Materials and Methods
Dulbecco's modified Eagle's medium, fetal bovine serum, and Lipofectamine were obtained from Invitrogen (Carlsbad, CA). RPMI 1640 medium was purchased from Lonza (Chicago, IL). MegaTran 1.0 was purchased from OriGene (Atlanta, GA). Polyethylenimine and 2-nitrophenyl β-d-galactopyranoside were obtained from Sigma (St. Louis, MO). α-MSH was purchased from Bachem California (Torrance, CA), human TNFα was from Cell Signaling Technology (Danvers, MA), and [125I]NDP-MSH was from PerkinElmer Life and Analytical Sciences (Waltham, MA). BMS-470539 was a generous gift from Bristol Myers Squibb (New York, NY). The chemical structure of BMS-470539 is illustrated in Fig. 1. The plasmid encoding a cAMP response element (CRE6x) ligated upstream of a luciferase reporter gene has been described previously (Al-Fulaij et al., 2007). The plasmid encoding a NFκB response element upstream of a luciferase reporter gene was purchased from Agilent Technologies (Santa Clara, CA).
Human embryonic kidney (HEK) 293 cells were grown in Dulbecco's modified Eagle's medium (Invitrogen) supplemented with 10% fetal bovine serum, 100 U/ml penicillin, and 100 μg/ml streptomycin. A549 cells were grown in RPMI 1640 medium (Lonza) supplemented with 10% heat-inactivated fetal bovine serum, 100 U/ml penicillin, and 100 μg/ml streptomycin. Cells were maintained at 37°C in a humidified environment containing 5% CO2.
Construction of Receptor Plasmids
Complementary DNA encoding the human MC1R was obtained from the UMR cDNA Resource Center (Rolla, MO) and subcloned into pcDNA1.1. Single amino acid substitutions were introduced by using oligonucleotide-directed, site-specific mutagenesis as described previously (Fortin et al., 2009). A hemagglutinin (HA) epitope tag (YPYDYPDYA) was introduced after the initiator methionine of each receptor construct by polymerase chain reaction. The nucleotide sequences of all receptor constructs were confirmed by automated DNA sequencing.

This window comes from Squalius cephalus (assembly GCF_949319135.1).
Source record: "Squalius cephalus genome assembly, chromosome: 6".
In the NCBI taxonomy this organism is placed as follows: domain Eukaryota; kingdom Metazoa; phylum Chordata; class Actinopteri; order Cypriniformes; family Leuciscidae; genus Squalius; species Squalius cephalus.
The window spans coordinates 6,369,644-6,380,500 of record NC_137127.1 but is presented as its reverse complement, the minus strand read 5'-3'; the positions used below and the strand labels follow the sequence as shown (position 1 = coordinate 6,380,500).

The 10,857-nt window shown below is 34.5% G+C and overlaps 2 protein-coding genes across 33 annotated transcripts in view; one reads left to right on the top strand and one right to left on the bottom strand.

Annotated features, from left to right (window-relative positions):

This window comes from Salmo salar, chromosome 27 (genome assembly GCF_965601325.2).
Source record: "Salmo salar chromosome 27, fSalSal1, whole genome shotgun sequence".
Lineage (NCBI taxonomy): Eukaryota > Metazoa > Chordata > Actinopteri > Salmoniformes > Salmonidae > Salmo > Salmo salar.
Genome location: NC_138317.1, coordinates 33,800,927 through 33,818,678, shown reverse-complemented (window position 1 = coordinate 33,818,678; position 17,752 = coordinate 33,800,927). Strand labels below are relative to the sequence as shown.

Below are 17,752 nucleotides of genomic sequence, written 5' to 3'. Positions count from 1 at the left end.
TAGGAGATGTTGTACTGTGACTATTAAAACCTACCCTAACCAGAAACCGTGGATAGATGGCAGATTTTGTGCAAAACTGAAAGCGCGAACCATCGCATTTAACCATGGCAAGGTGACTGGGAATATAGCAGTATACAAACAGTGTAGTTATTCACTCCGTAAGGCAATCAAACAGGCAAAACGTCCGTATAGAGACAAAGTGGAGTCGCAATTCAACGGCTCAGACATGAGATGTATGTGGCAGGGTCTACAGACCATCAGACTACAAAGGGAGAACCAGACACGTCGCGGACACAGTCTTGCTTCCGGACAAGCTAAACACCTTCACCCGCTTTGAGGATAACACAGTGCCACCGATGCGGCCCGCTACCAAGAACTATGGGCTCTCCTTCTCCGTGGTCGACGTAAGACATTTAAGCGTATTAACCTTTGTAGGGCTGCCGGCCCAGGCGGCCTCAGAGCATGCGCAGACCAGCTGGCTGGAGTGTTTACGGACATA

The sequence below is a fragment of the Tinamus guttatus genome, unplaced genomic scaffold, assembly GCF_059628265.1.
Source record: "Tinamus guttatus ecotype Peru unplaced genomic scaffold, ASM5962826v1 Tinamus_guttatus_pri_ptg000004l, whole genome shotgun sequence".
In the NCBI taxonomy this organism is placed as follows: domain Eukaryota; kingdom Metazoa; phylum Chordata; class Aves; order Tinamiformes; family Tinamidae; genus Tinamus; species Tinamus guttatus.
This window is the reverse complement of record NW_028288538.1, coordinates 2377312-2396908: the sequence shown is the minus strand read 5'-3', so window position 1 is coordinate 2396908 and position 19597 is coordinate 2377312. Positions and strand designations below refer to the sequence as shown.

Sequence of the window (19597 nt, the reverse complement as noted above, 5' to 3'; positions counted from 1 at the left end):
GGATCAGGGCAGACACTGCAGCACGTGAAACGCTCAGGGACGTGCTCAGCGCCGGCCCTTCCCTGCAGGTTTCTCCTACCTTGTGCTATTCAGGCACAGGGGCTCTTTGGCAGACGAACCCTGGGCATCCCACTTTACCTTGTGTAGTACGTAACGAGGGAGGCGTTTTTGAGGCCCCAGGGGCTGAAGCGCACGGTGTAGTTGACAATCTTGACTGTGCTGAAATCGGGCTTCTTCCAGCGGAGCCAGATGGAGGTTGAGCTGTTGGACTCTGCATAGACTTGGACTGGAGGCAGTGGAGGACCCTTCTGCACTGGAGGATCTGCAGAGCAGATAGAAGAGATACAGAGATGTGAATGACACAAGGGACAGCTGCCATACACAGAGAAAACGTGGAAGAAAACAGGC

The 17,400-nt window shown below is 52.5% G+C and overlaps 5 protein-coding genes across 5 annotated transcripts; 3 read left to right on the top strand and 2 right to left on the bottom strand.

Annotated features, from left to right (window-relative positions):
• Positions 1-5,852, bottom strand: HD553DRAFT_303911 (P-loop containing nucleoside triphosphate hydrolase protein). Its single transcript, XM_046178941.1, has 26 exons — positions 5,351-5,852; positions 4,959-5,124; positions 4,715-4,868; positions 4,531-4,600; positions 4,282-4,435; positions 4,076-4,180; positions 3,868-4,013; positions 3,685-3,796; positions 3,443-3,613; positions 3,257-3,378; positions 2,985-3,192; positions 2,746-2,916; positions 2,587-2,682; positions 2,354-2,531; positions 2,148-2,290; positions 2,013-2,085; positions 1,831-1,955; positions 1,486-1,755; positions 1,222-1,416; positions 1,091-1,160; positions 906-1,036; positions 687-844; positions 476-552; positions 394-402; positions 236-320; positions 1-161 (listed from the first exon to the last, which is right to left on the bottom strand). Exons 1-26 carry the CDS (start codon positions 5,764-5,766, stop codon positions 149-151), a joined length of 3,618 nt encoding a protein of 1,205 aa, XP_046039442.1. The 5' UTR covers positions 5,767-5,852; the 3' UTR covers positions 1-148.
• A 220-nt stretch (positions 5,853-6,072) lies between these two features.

Luciferase Reporter Gene Assays
Receptor-mediated signaling was assessed by slight modification of a previously described method (Al-Fulaij et al., 2008). In brief, HEK293 cells were plated at a density of 6000 cells/well onto clear-bottom, white 96-well plates (Corning Life Sciences, Lowell, MA) and grown to ∼80% confluence. Cells were transiently transfected in serum-free media by using polyethylenimine (0.1 μl/well of a 1 mg/ml solution in distilled H2O) (Boussif et al., 1995; Ehrhardt et al., 2006) with cDNAs encoding 1) wild-type or mutant MC1R, 2) a CRE-luciferase reporter gene (CRE6x-Luc), and 3) β-galactosidase to enable correction of interwell variability. Twenty-four hours after transfection, cells were incubated with or without ligand for 4 h in serum-free media. After agonist treatment, the medium was aspirated, and luciferase activity was measured by using SteadyLite Reagent (PerkinElmer Life and Analytical Sciences). A β-galactosidase assay was then performed by using the substrate 2-nitrophenyl β-d-galactopyranoside. After incubation at 37°C for 30 to 60 min, substrate cleavage was quantified by measurement of optical density at 420 nm with a SpectraMax microplate reader (Molecular Devices, Sunnyvale, CA). Luciferase activity was then normalized to the corresponding β-galactosidase activity levels in each well.